Still another understanding views the goat as man’s soul that descends (“sold by the father”) to this earthly existence and suffers through the trials and tribulations of life as it moves (zuz-zazin) about in this world.

Each stanza of the song symbolizes another phase and stage of life as we know it. As life progresses and years pass, man is called to task, “Chad Gadya, Chad Gadya – Unique soul! Unique soul! What have you accomplished on this world? What are you doing here?”

But at each step and every stage, man procrastinates, thinking there will always be time to tend to the spirit and soul. “Later” however, never comes. Finally, man is warned that in due time the soul will have to return to its source and give reckoning for its deeds.

Ultimately, every man must answer to a Higher Source.

The Chatam Sofer brings Chad Gadya closer to Pesach, and finds therefore a parallel between this very last song and the very first Haggadah paragraph, “This is the Bread of Affliction.”

Both are in Aramaic. Both were authored subsequent to the galut and renewed exile from Eretz Yisrael. Both are forms of elegies (kinah) bemoan­ing the renewed galut, recalling when matzah was eaten not as the bread of affliction but as the bread of freedom and when the Pesach was attended by the pageantry of a Temple sacrifice in Jerusalem. Now we eat matzah, but again as the bread of affliction.

Likewise, we recall the entire service of Pesach, which encompassed the offering of both a Pesach sacrifice and a chagigah korban (chad gadya, chad gadya) that were bought for shtei kesef (two zuzim). And now, chad gadya, chad gadya – woe unto us that we have lost two beautiful gediyim! Who knows when the endless galut will cease, and we will again be able to rejoice in the rebuilding of God’s Holy City, when we can once again partake of the sacrifices and Pesach offerings?

So, too, the Gaon of Vilna traces the theme of Am Yisrael’s trials and tribula­tions throughout its long sojourn in galut. The two gediyim bought by father are the ones purchased by father Yaakov and brought to Yitzchak on the night of Pesach. These were to become the dual korbanot offered on Pesach, which merited Yaakov the blessing of Yitzchak as well as the bechorah. The cat is jealousy, the dog is Pharaoh, the stick is Moshe’s staff, the ox is the Kingdom of Edom, the slaughterer is Mashiach ben Yosef who will be killed by the angel of death.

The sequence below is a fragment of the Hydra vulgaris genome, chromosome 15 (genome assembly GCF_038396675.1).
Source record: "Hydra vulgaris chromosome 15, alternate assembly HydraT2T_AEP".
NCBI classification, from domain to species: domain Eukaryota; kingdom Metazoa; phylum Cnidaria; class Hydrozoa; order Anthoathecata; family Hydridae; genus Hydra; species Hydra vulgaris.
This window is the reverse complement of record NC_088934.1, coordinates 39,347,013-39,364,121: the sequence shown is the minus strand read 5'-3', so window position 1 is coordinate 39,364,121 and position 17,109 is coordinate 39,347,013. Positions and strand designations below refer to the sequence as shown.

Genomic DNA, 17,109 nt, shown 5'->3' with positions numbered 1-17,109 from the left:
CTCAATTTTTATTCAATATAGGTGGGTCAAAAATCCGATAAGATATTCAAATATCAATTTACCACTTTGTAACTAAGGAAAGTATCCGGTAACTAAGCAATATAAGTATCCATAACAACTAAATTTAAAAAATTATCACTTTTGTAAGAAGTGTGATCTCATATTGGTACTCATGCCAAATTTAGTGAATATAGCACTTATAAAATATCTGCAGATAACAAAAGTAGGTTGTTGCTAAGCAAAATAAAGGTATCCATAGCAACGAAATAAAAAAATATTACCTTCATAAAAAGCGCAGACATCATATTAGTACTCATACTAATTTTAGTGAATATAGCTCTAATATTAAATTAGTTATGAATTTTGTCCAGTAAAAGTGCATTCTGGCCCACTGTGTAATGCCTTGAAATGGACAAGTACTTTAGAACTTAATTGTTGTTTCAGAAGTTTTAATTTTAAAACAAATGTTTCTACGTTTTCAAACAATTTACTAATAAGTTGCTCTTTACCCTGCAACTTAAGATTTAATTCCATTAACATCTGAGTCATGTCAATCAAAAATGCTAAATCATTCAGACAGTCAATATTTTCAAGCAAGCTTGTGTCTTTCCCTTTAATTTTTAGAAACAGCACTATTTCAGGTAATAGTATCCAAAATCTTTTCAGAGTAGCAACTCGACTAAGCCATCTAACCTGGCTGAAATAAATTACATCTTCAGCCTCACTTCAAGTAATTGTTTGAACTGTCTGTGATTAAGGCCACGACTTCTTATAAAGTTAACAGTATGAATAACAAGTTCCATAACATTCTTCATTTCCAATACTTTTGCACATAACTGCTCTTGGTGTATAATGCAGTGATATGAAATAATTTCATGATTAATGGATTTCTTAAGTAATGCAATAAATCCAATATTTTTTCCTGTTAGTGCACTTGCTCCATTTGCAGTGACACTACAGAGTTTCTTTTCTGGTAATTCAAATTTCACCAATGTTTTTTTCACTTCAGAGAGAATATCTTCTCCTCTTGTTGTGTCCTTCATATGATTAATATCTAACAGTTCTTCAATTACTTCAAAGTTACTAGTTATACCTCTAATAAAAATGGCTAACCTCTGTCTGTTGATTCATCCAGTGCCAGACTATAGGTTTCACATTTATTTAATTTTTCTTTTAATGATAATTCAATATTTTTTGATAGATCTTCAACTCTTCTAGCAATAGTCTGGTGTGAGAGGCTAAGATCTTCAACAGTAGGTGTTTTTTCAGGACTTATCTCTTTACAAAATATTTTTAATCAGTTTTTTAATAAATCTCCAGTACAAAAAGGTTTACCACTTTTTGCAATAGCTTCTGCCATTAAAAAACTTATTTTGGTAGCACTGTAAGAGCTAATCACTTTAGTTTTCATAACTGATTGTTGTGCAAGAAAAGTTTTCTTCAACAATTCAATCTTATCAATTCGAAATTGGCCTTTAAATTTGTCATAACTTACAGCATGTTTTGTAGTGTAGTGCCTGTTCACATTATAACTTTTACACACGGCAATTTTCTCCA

“Then came the Holy One, blessed be He” who will redeem His people and nation and “raise the banner to gather our exiles.”

* * * * *

As many interpretations and meanings as interpreters! A review of these various understandings, however, always returns us to the central theme of Chad Gadya, the same theme that makes it clear the song is no child’s ditty. That theme is, quite simply, that God is the Master of the world. No true story begins or ends without God.

Whether we like it or not, whether we want it or not, whether we deign to recognize it or not, God must enter into every story of our individual and collective life. God is the Master of all. He conducts the affairs of the world in His fashion, and His fashion does not always conform to our own wants or selfish understandings.

As a result, the world often appears chaotic, unfair, inexplicable, and in disarray. We too often forget or ignore that actions have consequences, and that there is no deed that, in the end, does not lead up to God. Each and every action, even one as “simple” and “ordinary” as buying a goat (car! home!) in the marketplace, is part of a chain. Somewhere that chain will lead to God, and then all those involved in the chain that may even drag for thousands of years (galut) must answer before His throne of justice.

Only God can bring together conflicting, seemingly destructive forces into harmony. It is that harmony that is reality. The seeming chaos of life is the mirage.

The final message, then, of the long Seder night is not a silly song about goats or cats or dogs but that there is seder, order, in what may appear to be confusion, chaos and uncertainty.

Reb Avraham Mordechai of Gur taught that a person may look at the saga of our people’s history and conclude that our experience has been a series of random, often cruel, events. However, ultimately Mashiach will come. History has meaning. Life has purpose.

God is.

There is seder – order and harmony.

Rabbi Eliyahu Safran

Who by the Sword, Who by Wild Beasts, Who by Hunger, Who by the Plague

Saturday, October 19th, 2013

In the supplemental prayer of The Jewish New Year and the Day of Atonement, we say these words almost mechanically, theoretically, because this is the text. But in Syria this is reality. The regime’s war against the citizens’ demonstrations, which began two years and seven months ago, has become a dirty, despicable and accursed war, where everyone is fighting everyone else. People from both sides have lost the likeness of man, thrown human values to the winds, lost any semblance of humanity, and have become predatory animals, (“and who by a wild beast”).